Why have we got it?
• Because we have a greater chance of maximising the impact of commissioning on outcomes working together than
apart.
What is its purpose?
•
•
•
•
Create shared leadership nationally and locally.
Co-produce national strategy and direction.
Embed principles for working together and create a common voice.
Connect leaders, both within the NHS commissioning system and beyond.
What will it do in practice?
•
•
•
•
Facilitate networking and communication.
Sponsor and oversee key pieces of work, and policy development on priority areas.
Be a repository of expertise and views.
Come together once a year to review progress, share best practice and explore challenges together.
Organisational development of the commissioning system
11
The Mandate
• First Mandate published on 13th November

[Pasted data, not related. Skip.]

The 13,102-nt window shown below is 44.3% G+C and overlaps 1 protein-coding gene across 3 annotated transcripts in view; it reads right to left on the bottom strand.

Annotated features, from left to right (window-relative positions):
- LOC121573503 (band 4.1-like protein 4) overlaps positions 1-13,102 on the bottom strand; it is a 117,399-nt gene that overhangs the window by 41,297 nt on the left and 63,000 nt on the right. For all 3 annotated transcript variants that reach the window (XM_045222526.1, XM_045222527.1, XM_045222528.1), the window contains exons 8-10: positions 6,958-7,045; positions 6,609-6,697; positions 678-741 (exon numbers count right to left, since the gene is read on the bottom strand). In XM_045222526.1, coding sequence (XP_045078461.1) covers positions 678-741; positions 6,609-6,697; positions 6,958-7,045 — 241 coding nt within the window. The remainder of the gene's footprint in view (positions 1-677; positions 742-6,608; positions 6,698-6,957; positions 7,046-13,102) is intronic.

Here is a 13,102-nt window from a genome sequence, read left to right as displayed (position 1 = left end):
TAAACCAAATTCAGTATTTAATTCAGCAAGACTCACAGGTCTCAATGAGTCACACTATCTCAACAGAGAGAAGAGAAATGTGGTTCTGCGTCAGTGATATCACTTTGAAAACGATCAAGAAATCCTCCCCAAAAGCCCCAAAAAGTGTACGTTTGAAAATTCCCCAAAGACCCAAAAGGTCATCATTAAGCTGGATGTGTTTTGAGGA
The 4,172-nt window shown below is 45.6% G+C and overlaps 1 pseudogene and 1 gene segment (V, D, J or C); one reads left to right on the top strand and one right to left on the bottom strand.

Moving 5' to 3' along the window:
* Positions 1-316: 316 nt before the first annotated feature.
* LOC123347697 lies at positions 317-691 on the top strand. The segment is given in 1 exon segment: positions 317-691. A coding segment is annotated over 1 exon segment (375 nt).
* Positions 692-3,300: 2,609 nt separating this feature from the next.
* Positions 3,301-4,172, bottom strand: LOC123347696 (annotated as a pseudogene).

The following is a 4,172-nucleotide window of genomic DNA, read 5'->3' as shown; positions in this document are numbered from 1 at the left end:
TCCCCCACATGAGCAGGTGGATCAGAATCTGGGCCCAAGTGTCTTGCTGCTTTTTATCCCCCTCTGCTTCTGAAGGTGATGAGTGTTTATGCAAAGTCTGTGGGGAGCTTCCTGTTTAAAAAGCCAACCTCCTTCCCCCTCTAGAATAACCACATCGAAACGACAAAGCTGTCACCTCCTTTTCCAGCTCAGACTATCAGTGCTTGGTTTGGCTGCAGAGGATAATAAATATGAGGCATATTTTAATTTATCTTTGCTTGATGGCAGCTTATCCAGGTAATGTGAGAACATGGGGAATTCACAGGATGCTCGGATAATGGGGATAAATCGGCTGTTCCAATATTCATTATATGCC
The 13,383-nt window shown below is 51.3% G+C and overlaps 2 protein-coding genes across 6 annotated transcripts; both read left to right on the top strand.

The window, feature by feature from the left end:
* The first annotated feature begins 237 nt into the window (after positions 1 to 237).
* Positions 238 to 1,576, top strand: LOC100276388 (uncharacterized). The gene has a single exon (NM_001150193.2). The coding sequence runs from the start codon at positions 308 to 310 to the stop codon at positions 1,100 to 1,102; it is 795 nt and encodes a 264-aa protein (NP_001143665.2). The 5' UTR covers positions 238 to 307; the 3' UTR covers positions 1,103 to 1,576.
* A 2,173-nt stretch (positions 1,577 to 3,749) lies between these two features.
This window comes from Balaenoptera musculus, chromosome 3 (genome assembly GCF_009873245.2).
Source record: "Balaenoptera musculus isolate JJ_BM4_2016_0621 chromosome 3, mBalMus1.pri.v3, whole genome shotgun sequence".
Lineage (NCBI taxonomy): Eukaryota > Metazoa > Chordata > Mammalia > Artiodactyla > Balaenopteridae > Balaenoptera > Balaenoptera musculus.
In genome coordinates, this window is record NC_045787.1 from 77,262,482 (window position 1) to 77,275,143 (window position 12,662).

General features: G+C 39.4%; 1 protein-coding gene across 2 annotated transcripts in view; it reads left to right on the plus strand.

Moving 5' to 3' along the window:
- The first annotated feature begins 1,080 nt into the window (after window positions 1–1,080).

2012
• Sets out what the Government expects in
return for handing over £95bn of tax payers
money to NHS England
• The NHS Outcomes Framework sits at the
heart of this Mandate and the Board is
expected to demonstrate progress across the
entire framework
• In turn, the NHS Outcomes Framework sits at
the heart of NHS England’s planning
guidance ‘Everyone Counts’, published in
December 2013
12
NHS Mandate
13https://www.gov.uk/government/uploads/system/uploads/attachment_data/file/127193/mandate.pdf.pdf
Tools and levers of the Quality Framework
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How we align these tools and levers
will be key to success
NHS OUTCOMES FRAMEWORK
Domain 2
Domain 3
Domain 4
Domain 5
Preventing
people from
dying
prematurely
Enhancing
the quality
of life for
people with
LTCs
Recovery
from
episodes of
ill health /
injury
Ensuring a
positive
patient
experience
Safe
environment
free from
avoidable
harm
Duty of quality
Duty of quality
Domain 1
NICE Quality Standards
(Building a library of approx 150 over 5 years)
Commissioning
Outcomes
Framework
Provider payment mechanisms
Commissioning
Guidance
tariff
standard